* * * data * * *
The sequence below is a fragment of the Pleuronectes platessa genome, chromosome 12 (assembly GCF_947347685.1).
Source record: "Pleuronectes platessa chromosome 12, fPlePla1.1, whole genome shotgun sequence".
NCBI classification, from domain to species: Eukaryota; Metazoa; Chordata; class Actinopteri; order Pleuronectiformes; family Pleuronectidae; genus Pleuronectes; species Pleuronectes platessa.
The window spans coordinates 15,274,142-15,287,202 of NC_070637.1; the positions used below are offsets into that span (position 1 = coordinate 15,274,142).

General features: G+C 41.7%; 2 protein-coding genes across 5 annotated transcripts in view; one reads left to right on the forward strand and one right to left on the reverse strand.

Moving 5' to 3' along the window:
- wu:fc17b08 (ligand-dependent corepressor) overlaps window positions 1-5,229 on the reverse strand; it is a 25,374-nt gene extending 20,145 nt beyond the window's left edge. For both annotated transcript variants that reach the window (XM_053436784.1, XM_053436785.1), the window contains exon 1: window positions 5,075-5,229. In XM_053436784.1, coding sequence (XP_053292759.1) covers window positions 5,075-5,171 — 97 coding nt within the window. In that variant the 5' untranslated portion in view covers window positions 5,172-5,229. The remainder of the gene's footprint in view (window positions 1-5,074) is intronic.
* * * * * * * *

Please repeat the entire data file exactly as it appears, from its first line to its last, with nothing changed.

The sequence below is a fragment of the Pleuronectes platessa genome, chromosome 12 (assembly GCF_947347685.1).
Source record: "Pleuronectes platessa chromosome 12, fPlePla1.1, whole genome shotgun sequence".
NCBI classification, from domain to species: Eukaryota; Metazoa; Chordata; class Actinopteri; order Pleuronectiformes; family Pleuronectidae; genus Pleuronectes; species Pleuronectes platessa.
The window spans coordinates 15,274,142-15,287,202 of NC_070637.1; the positions used below are offsets into that span (position 1 = coordinate 15,274,142).

General features: G+C 41.7%; 2 protein-coding genes across 5 annotated transcripts in view; one reads left to right on the forward strand and one right to left on the reverse strand.

Moving 5' to 3' along the window:
- wu:fc17b08 (ligand-dependent corepressor) overlaps window positions 1-5,229 on the reverse strand; it is a 25,374-nt gene extending 20,145 nt beyond the window's left edge. For both annotated transcript variants that reach the window (XM_053436784.1, XM_053436785.1), the window contains exon 1: window positions 5,075-5,229. In XM_053436784.1, coding sequence (XP_053292759.1) covers window positions 5,075-5,171 — 97 coding nt within the window. In that variant the 5' untranslated portion in view covers window positions 5,172-5,229. The remainder of the gene's footprint in view (window positions 1-5,074) is intronic.